So when Eliel Saarinen and Alvar Aalto, a pair of 20-something wunderkind architectural designers burst onto the scene in the first decades of the 20th century, they found the soil of nationalism ripe for their energies.
Saarinen melded traditional Finnish architecture forms with Nouveau, creating a style of his own that fits well with the overall trend of Scandinavian architecture and Nordic architecture of the time.
His tour de force is the Helsinki Central Railway Station, which was completed in 1919, just two years after Finland became independent.
Saarinen left Finland for the U.S. in 1923 but Aalto quickly filled the void in Finland architecture, and some say even surpassed Saarinen with creations like Paimio Sanatorium of 1933.
That building was praised for incorporating as much light as possible as well as being open and naturally ventilated, to allow tuberculosis patients the most comfort while maximizing their chances at recovery.
Aalto also created his bentwood Paimio chair at the same time, another example of how Nordic architecture and broader Scandinavian design work hand in glove.
Over 40 years later, following an active and prolific career, Aalto capped off his lifetime of achievements by creating 1975’s Finlandia Hall, an iconic concert and conference center in Helsinki.
The architecture of Iceland, another Nordic entrant not strictly part of the Scandinavian architecture movement but which features many of the same principles, is renowned for taking the Scandinavian architecture precept of celebrating the natural landscape and forms and turning it up to 11.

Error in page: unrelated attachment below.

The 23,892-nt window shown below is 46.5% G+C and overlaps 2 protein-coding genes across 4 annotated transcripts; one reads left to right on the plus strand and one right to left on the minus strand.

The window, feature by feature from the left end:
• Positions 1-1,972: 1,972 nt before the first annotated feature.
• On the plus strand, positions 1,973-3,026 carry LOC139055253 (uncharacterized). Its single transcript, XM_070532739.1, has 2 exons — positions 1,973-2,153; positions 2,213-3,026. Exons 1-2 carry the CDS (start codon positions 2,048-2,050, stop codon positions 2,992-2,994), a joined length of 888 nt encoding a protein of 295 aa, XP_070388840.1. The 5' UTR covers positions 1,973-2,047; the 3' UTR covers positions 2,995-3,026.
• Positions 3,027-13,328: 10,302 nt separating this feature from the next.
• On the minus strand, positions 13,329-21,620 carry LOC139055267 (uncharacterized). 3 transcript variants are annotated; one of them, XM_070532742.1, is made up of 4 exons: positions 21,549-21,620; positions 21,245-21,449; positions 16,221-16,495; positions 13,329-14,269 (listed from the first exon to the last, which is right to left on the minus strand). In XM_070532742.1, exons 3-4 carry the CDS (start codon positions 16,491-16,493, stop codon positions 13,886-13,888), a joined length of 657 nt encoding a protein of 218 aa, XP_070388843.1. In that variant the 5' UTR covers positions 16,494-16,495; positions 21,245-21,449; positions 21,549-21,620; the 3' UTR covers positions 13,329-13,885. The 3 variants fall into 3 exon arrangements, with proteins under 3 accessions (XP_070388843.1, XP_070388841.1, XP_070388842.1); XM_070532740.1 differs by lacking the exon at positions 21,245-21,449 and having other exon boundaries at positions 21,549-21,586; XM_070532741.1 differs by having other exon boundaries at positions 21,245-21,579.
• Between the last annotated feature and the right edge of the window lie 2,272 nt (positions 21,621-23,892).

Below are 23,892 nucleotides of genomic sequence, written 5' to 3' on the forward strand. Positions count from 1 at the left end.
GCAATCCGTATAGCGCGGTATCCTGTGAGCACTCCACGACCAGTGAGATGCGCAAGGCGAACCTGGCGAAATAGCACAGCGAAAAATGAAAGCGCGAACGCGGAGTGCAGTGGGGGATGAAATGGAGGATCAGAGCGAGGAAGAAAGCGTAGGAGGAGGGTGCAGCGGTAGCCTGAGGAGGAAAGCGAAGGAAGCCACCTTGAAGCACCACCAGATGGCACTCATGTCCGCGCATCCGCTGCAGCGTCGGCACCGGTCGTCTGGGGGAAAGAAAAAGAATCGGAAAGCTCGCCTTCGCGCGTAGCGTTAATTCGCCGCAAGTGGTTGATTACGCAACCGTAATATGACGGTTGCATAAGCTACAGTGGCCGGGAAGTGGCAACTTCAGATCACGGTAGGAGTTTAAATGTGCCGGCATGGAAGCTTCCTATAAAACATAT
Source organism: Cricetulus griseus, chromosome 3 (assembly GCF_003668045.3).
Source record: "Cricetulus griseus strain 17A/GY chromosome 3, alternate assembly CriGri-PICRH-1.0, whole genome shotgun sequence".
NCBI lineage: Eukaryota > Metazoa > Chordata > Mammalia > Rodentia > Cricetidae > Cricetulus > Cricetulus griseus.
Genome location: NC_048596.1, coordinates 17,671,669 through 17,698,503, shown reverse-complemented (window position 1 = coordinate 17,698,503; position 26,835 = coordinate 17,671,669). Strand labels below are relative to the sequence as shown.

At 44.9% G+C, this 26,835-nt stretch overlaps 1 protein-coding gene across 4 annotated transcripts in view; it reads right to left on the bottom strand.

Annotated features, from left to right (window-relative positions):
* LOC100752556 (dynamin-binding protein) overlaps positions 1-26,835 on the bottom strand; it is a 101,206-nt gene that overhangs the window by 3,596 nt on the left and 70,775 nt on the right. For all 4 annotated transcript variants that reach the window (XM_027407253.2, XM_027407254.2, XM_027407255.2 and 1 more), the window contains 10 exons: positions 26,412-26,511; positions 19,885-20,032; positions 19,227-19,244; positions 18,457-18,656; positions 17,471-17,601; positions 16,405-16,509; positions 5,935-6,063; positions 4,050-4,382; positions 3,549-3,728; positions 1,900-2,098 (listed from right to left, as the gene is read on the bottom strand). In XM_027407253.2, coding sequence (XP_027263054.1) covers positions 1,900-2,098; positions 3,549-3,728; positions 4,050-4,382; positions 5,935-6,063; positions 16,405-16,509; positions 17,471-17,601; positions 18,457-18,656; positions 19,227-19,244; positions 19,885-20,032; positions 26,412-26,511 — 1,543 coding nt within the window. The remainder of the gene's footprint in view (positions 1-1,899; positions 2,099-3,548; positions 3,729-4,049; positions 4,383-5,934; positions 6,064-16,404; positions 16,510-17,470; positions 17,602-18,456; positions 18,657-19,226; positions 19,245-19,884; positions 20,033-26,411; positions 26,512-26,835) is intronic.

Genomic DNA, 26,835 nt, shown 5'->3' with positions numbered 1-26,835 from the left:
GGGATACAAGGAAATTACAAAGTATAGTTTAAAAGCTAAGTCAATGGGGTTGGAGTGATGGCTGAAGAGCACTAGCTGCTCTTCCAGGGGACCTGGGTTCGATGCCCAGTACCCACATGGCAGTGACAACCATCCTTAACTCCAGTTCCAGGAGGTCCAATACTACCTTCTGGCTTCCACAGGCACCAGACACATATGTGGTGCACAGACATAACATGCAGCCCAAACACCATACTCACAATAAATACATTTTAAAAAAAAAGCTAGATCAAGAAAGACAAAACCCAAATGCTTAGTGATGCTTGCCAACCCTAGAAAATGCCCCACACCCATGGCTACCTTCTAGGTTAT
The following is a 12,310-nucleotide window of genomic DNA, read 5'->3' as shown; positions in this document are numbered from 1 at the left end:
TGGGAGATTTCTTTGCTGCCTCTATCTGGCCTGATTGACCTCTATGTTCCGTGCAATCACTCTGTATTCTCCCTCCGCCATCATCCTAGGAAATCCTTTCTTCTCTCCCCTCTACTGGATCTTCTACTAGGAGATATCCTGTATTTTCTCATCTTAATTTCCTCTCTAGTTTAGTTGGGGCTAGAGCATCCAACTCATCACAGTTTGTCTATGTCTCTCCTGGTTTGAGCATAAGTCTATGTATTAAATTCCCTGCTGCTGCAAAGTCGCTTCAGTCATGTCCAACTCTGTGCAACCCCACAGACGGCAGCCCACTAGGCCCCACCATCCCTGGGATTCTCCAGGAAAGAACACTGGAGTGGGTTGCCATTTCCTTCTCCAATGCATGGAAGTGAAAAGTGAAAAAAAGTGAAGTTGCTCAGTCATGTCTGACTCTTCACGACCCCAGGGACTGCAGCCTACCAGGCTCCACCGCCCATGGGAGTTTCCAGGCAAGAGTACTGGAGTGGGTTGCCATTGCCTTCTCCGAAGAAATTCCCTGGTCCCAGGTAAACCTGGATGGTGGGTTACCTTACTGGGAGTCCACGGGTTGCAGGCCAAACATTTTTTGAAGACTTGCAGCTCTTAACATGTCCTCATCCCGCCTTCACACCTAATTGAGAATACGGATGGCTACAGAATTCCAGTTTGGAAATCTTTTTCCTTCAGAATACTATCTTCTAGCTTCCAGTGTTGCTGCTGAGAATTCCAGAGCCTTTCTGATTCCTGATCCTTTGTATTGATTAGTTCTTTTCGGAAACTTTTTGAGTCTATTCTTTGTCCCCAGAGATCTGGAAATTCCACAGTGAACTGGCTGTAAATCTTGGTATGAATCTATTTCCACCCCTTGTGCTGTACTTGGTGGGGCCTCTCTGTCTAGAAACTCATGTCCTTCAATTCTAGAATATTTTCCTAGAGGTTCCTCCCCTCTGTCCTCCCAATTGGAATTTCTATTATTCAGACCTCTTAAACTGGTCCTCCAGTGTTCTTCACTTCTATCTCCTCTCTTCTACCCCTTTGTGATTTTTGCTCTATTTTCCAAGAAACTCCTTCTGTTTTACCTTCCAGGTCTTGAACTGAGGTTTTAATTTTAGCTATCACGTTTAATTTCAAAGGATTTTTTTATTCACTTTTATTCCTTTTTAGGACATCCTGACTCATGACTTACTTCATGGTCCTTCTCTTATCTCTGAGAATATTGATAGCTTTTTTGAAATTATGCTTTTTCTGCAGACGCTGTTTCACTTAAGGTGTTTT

Iceland didn’t gain full independence from Denmark until 1944, and as a result didn’t even have any native-born, trained architects of its own until the 20th century. But they quickly make up for lost time.
The first of Iceland’s architecture giants was Guðjón Samúelsson. His design of the National Theater, completed in 1950, as well as Hallgrímskirkja, the country’s largest church, were created in concrete, but of a kind that mimics the island nation’s treasured basalt lava rock cliff formations.
Two other, more contemporary buildings of note include the Reykjavik City Hall of 1992 and the Supreme Court, built in 1996. Both are the creations of married architectural team Margrét Harðardóttir and Steve Christer of Studio Granda.
But perhaps the example of Iceland modern architecture that is also most emblematic of the synergy created among the artists, architects, and designers from all over the Nordic world would be 2011’s Harpa concert and conference hall.
The structure’s exterior is framed by metal and colored glass, which is informed by the crystalline sheen of the basalt lava formations, making great use of Iceland’s natural beauty to inspire the country’s architecture.
What’s most striking is the true cross-border nature of the project: the team that created Harpa is a collaboration between Henning Larsen Architects of Copenhagen and Danish-Icelandic artist Ólafur Elíasson, demonstrating that the cross-pollination of the cultures and peoples of the Nordic and Scandinavian countries can create results that are larger than the sum of its parts.